Neither state invests through Invesco Funds, but pension officials and the treasurers of both states are requesting information about how the charges may affect other investments they have with other business units of Amvescap, Dow Jones reported.
On Wednesday, Invesco Funds became the latest in a series of firms to be named in a widening probe of mutual-fund practices (See Prosecutors: Invesco Engaged in Massive Market Timing Scheme ). Announced by New York Attorney General Eliot Spitzer in September, the probe is looking into late and rapid-fire trades by a group of favored investors (See Spitzer Fund Abuse Probe Pumps Out More Subpoenas ).
Amvescap manages a real estate investment trust fund and another real estate fund for the state of Massachusetts, according to Karen Sharma, a spokeswoman for Massachusetts state Treasurer Timothy Cahill. However, information wasn’t immediately available concerning how much money or which Amvescap unit is involved.
Massachusetts was one of the first of nearly a dozen state pension funds to sever their relationship with Putnam Investments as a money manager in recent weeks, after charges were filed against the Boston firm in the mutual-fund probe.
Connecticut is reportedly monitoring its relationship with Invesco Global Asset Management, which manages $277 million in international equities for the state’s pension funds, according to Bernard Kavaler, a spokesman for state Treasurer Denise Nappier. Connecticut also contracts with Invesco Global Asset Management as a consultant on its $1.9-billion private equity portfolio, but the firm doesn’t manage funds as part of that relationship, Kavaler said.
Amvescap said Thursday that it has been in “constant communication with our clients as events have unfolded over the last three weeks.” The company reiterated that regulators’ actions are directed solely against Invesco Funds Group, its retail mutual-fund business in Denver.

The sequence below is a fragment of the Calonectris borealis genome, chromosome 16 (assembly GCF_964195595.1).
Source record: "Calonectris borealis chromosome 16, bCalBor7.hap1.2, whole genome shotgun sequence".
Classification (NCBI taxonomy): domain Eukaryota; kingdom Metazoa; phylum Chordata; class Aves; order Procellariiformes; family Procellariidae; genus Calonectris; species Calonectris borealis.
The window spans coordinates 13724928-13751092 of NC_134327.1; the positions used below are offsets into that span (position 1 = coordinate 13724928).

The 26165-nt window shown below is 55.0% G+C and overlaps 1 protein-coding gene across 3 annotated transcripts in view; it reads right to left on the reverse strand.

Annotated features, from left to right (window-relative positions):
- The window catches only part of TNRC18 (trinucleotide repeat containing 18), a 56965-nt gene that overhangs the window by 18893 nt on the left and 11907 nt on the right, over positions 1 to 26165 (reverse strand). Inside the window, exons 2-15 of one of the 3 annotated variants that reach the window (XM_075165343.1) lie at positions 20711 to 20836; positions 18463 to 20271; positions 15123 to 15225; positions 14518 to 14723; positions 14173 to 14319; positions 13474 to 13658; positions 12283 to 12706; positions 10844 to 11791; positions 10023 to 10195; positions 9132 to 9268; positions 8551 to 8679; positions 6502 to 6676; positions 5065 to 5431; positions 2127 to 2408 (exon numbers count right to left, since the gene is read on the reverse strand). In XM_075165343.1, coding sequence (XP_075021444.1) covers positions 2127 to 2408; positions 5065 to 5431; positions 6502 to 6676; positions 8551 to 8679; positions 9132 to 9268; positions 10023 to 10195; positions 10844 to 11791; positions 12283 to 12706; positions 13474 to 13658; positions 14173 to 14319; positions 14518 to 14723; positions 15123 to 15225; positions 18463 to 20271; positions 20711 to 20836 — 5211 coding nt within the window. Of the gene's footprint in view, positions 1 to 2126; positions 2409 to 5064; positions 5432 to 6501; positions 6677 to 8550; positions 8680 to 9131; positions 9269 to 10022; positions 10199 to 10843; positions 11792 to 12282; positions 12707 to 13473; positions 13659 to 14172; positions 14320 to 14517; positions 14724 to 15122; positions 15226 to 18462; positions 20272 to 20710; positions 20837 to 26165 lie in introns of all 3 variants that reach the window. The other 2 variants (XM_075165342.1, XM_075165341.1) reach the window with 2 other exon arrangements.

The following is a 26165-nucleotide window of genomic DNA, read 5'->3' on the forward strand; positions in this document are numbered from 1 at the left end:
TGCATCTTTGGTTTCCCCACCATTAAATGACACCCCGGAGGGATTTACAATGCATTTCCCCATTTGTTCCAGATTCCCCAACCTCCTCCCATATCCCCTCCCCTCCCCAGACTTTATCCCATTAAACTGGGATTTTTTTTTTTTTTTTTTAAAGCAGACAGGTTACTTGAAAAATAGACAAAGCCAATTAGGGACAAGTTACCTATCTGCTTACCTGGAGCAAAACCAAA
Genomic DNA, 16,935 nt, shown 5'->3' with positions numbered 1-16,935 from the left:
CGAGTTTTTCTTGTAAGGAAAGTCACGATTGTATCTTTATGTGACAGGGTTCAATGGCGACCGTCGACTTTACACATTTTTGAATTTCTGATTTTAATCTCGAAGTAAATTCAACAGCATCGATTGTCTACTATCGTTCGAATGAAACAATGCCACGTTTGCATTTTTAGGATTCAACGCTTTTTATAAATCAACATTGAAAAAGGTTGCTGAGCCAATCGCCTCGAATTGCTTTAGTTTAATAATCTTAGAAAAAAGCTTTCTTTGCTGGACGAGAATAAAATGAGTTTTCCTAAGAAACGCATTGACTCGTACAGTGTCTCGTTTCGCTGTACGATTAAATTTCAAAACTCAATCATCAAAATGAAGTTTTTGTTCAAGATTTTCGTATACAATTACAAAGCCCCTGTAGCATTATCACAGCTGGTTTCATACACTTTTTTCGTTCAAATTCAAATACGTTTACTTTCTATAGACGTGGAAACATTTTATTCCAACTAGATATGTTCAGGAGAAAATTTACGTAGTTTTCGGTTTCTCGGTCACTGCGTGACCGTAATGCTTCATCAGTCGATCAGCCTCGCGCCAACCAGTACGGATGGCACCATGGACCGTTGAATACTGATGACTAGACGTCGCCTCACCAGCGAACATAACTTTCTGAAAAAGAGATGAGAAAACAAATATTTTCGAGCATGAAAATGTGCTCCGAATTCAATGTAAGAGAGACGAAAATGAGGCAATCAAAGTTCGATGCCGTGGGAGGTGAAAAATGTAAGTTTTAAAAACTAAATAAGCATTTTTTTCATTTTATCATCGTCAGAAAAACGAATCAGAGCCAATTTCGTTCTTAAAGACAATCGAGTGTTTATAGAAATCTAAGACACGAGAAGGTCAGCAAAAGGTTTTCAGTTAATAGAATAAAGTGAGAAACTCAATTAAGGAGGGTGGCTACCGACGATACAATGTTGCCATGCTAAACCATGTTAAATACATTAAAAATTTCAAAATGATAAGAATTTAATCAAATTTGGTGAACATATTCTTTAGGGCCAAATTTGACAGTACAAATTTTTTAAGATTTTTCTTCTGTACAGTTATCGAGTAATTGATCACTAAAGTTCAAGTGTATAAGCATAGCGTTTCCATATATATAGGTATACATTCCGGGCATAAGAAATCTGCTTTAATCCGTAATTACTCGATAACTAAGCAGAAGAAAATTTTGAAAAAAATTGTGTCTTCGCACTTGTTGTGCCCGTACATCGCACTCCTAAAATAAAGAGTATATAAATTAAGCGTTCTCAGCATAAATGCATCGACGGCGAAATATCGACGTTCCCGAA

Public retirement systems weighing how to respond to charges against Invesco Funds face a different scenario than they did in acting on earlier charges against Putnam.
Some 11 state pension funds withdrew more than $6 billion from Putnam in the wake of fraud charges against it by Massachusetts regulators. States including Massachusetts, Rhode Island and Vermont in some cases fired the firm because Putnam managers named in the probe directly managed their portfolios.
However, Invesco is structured differently than Putnam, and that may ultimately help ease the potential of heavy public-pension withdrawals. Invesco Funds and Invesco’s institutional unit are both wholly owned by Amvescap, but they are separate businesses, structured as separate advisory companies – and it was the Invesco Funds mutual fund unit, not the institutional business, charged by state and federal regulators this week.